- 4 Golden Globes including Best Picture Drama, Director, Screenplay, and Original Score
- Screen Actors Guild Award for Outstanding Performance by a Cast in a Motion Picture
- Writers Guild of America for Best Adapted Screenplay
- Director’s Guild of America for Outstanding Directorial Achievement
- Producer’s Guild of America for Best Picture
- American Cinema Editors Award for Best Edited Feature Film
- American Society of Cinematographers for Outstanding Achievement in Cinematography
- Art Director’s Guild for Excellence in Production Design in Contemporary films
- British Independent Film Awards for Best British Independent Film, Director, and Most Promising Newcomer – Dev Patel
- Broadcast Film Critics Association Awards for Best Picture, Director, Writer, Composer, and Young Actor under 21 – Dev Patel
- Satellite Awards for Best Motion Picture Drama, Director, and Original Score.
- National Board of Review Awards for Best Film, Adapted Screenplay, and Breakthrough Performance Male – Dev Patel
- New York Film Critics Circle Awards for Best Cinematography
- Los Angeles Film Critics Association Awards for Best Director.
- The People’s Choice Award for most popular film at the Toronto Film Festival.
- The list goes on…
JP

3 comments:

Anonymous said...

yes, i loved slumdog millionaire! the only scene i did not like was when he jumped into a hole of poo to get an autograph, only for it to be sold by his brother >:(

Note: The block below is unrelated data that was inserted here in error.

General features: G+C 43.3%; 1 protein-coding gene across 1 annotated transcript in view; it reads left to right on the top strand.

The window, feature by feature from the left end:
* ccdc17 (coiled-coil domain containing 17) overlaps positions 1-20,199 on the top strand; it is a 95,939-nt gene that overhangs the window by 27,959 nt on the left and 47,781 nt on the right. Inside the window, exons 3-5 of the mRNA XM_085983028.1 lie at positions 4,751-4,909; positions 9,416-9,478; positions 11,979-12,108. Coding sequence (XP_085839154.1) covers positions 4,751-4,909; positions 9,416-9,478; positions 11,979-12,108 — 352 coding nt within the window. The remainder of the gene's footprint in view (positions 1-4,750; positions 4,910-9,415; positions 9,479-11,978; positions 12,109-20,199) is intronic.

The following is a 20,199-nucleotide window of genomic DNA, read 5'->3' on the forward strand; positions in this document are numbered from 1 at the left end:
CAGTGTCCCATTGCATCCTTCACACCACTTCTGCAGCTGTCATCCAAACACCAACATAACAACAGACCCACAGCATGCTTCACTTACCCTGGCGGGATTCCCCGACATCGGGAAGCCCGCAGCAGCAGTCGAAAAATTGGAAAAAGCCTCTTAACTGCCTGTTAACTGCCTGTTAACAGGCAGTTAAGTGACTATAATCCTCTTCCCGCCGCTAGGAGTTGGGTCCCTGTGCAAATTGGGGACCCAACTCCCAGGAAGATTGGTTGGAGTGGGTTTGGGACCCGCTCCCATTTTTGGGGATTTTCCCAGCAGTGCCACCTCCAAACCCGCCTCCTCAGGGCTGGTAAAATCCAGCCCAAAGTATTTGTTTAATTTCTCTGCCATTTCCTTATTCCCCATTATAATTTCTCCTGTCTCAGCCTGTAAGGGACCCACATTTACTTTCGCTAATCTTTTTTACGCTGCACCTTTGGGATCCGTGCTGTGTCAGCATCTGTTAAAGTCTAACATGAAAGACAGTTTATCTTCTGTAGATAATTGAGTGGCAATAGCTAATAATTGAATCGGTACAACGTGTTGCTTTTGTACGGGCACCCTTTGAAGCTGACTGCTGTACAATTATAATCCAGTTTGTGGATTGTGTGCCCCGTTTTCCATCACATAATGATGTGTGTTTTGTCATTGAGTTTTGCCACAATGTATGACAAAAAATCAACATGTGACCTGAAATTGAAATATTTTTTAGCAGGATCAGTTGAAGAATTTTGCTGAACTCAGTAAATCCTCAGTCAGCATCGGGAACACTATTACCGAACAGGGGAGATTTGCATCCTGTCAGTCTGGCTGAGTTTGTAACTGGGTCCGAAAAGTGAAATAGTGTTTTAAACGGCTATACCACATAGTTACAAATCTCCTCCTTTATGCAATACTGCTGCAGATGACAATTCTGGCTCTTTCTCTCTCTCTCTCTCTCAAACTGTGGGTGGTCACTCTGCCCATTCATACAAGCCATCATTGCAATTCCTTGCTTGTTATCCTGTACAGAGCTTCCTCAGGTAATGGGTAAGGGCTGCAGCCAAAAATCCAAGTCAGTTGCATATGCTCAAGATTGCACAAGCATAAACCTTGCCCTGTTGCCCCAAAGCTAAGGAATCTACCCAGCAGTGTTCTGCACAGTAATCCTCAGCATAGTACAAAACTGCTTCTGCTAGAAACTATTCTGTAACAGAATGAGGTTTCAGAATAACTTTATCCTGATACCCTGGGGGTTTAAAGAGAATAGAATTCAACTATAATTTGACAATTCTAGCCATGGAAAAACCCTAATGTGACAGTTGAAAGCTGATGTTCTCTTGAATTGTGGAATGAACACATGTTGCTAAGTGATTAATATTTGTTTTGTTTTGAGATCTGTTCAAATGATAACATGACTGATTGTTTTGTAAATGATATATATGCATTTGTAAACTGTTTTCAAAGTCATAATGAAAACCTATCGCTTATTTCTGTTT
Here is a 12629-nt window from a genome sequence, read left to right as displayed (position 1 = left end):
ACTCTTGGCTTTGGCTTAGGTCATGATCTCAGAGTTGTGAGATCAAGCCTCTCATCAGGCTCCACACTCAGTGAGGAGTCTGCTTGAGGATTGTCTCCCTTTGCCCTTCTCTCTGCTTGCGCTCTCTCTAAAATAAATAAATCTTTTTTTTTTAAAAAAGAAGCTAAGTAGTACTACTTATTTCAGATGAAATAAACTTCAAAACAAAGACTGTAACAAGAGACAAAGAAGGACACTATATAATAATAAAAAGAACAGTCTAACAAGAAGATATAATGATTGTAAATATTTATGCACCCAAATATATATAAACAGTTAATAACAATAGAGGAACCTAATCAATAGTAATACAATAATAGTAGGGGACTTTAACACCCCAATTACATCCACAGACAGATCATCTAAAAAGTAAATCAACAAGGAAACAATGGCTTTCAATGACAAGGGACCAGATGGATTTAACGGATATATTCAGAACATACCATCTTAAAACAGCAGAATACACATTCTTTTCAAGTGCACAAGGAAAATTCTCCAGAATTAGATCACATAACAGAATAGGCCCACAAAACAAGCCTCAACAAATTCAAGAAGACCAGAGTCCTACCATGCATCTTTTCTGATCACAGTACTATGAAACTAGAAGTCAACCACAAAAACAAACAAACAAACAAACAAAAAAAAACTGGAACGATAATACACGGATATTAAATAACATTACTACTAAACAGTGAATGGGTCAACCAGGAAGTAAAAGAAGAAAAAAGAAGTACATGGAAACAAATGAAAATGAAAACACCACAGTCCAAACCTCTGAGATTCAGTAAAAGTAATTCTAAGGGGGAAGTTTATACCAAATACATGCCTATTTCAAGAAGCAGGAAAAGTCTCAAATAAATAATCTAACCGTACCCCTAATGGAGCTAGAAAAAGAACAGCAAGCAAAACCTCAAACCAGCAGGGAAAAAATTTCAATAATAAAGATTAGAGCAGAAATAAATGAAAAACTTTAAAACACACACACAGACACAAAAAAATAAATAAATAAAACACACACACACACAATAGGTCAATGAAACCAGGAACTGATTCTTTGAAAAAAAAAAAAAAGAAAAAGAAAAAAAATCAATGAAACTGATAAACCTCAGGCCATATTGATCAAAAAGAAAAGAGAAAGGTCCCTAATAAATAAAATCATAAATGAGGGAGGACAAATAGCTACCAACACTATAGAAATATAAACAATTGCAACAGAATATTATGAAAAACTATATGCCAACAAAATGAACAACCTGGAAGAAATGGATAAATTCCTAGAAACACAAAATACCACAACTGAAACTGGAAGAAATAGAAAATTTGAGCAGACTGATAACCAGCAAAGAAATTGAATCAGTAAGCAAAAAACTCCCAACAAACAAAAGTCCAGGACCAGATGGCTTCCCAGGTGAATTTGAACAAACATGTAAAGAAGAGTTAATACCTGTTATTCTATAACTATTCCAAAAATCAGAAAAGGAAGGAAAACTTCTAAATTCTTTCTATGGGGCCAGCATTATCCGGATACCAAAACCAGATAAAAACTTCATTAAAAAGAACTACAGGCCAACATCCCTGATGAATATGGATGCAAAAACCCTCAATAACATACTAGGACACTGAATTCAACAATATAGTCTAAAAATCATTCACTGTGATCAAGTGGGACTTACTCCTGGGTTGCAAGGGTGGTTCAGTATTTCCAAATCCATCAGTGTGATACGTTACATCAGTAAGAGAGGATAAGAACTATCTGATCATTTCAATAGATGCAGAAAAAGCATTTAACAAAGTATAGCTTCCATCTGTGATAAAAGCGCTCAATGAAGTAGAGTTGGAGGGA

Justin Schwab said...

Hey uncle John! pretty cool blog, I must say. That last comment was mine, I didnt use an identity...

Lubna said...

Mumbai is my hometown and yes, our city does have a never say die spirit. That said, some politicians want to drive away many immigrants -- it is true that Mumbai is bursting at its seams, but then India is one big country and I don't see how the inflow of immigrants who come to India in search of opportunities with dreams in their eyes can be stopped.I wish opportunities could be created in rural areas, fragmented farming needs to give way to cooperative farming, better education, better sanitation in rural areas alone will stop this influx into Mumbai. Politicians need to tackle the root cause rather than saying we don't want immigrants in our city.